LIFE EXPERIENCE

Which movie(s) made you cry?

If I can only recommend one Japanese movie in my life, then I would recommend this one without hesitation.

Departures/入殓师 /おくりびと (2008)

I watched this movie on the train. Although there were other passengers and I face to face, I burst into tears after watching this movie and couldn’t stop crying. Death is a heavy topic, and we always hope that the end of life is decent.

Daigo Kobayashi is a devoted cellist in an orchestra that has just been dissolved and now finds himself without a job. Daigo decides to move back to his old hometown with his wife to look for work and start over. He answers a classified ad entitled “Departures” thinking it is an advertisement for a travel agency only to discover that the job is actually for a “Nokanshi” or “encoffineer,” a funeral professional who prepares deceased bodies for burial and entry into the next life.

While his wife and others despise the job, Daigo takes a certain pride in his work and begins to perfect the art of “Nokanshi,” acting as a gentle gatekeeper between life and death, between the departed and the family of the departed. The film follows his profound and sometimes comical journey with death as he uncovers the wonder, joy and meaning of life and living.

**There is a sentence on the English poster of “departures” that says-The gift of the last memories. **
How lucky to meet someone like Kobayashi. It illuminates the memories of the living and is indeed a gift from heaven. As a self-destructor deep in my heart, I live in a world where everyone treats each other rudely.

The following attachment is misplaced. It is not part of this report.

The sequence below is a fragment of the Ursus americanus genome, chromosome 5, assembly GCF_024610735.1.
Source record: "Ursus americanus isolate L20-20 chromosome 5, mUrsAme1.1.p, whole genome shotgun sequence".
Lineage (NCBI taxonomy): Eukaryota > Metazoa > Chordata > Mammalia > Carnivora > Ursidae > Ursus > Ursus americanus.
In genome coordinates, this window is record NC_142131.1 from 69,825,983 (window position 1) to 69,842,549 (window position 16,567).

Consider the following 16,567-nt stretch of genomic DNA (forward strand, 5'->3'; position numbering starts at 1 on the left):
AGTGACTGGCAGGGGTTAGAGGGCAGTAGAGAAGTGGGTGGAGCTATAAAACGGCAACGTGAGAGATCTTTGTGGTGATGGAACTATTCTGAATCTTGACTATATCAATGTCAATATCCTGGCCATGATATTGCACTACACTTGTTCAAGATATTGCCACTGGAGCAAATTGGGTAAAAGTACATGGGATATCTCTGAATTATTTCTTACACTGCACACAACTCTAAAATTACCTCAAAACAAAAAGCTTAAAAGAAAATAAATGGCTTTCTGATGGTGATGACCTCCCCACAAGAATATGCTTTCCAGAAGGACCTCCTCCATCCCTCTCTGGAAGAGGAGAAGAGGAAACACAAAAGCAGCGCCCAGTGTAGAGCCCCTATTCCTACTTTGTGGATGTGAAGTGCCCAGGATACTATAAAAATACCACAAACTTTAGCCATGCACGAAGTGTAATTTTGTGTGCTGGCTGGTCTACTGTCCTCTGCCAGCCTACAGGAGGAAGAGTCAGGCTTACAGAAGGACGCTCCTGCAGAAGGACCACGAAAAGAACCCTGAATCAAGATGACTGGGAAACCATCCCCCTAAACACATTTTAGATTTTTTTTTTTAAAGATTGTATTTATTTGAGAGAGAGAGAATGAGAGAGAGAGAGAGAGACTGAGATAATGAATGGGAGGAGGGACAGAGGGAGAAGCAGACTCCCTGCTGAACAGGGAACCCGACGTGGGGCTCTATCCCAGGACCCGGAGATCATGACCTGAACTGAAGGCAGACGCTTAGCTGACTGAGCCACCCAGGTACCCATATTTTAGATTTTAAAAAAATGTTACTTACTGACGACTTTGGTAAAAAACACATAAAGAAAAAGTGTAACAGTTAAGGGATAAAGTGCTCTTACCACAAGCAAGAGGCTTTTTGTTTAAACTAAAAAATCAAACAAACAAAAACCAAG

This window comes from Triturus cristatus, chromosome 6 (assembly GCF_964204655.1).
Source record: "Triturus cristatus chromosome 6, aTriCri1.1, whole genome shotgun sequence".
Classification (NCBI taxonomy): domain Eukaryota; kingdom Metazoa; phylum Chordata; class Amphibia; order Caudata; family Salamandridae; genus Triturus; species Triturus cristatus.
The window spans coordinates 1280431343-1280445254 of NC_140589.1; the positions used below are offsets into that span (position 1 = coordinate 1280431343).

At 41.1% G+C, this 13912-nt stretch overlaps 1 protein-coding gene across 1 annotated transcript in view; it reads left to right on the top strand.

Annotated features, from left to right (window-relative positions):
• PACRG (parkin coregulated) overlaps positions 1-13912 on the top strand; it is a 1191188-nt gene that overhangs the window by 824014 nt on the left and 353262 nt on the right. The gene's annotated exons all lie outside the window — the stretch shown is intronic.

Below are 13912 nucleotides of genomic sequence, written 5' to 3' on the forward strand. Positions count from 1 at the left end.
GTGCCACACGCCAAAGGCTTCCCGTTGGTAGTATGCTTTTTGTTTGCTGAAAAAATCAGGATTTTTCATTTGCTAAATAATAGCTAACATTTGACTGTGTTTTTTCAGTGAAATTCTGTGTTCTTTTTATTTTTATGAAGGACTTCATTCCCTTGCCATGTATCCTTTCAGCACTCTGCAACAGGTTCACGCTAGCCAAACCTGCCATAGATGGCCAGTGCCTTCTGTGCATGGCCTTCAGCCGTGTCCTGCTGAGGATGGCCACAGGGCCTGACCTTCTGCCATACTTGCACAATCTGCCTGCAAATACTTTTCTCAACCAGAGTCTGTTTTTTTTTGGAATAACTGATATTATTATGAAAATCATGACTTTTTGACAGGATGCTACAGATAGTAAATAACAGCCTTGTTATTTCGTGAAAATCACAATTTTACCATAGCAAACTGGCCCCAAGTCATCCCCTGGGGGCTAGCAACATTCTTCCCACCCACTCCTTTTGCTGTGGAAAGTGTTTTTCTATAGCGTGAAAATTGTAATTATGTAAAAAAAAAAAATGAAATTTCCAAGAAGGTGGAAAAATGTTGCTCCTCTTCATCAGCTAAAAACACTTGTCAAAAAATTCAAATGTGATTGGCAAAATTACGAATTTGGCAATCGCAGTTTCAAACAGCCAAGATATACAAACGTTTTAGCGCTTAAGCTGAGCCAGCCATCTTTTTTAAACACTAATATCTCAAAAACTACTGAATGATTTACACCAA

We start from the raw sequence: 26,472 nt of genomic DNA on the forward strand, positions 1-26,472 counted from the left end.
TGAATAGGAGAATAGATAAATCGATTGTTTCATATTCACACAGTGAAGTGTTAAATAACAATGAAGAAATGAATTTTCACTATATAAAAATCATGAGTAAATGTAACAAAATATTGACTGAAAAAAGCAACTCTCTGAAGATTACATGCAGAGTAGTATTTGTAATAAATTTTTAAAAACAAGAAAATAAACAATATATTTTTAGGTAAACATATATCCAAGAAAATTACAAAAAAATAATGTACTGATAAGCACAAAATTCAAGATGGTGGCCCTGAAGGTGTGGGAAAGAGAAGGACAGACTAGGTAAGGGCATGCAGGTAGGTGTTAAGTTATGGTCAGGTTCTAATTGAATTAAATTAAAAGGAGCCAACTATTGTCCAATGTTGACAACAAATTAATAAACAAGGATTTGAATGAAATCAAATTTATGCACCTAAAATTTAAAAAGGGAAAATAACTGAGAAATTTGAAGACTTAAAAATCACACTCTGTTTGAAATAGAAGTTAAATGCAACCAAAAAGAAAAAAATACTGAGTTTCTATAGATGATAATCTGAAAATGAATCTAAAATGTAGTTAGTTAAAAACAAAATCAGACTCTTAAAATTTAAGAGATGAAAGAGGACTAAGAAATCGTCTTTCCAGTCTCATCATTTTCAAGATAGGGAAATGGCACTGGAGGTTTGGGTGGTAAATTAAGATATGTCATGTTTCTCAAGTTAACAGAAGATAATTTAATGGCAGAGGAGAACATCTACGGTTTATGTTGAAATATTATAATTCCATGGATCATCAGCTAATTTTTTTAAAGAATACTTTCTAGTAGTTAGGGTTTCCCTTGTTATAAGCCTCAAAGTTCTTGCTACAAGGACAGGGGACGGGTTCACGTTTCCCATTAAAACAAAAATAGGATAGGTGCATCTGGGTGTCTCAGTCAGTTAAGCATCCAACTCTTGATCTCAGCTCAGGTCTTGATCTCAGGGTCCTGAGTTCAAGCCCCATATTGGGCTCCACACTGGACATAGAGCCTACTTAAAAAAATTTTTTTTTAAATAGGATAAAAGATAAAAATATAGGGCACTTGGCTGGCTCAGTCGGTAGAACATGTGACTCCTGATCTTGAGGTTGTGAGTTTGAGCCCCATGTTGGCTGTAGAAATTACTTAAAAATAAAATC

I never expect myself to die well. I can be very ruthless to myself, but in this life where I have never been treated tenderly. Inside, there is still the softest part of my heart, growing in the body of the person I love.
People I have loved so much, how I hope you can be treated gently by this world, even when you leave, you can have two hands and hold each other gently.


The actor kindly, gently and equally treat every dead people, no matter how they die. There is such a gentle person in his heart, what a rare treasure in this cold world. When I was watching the movie, I was crying and thinking, if it was my father, it would be great if Daigo Kobayashi could also help him, holding his hand gently, and walking the last road.

Samuel Whyte

A psychology enthusiast, interested in movies, painting,psychology, hiking, workout etc.

Speaks Chinese and English.

Currently lives in Shanghai, China.

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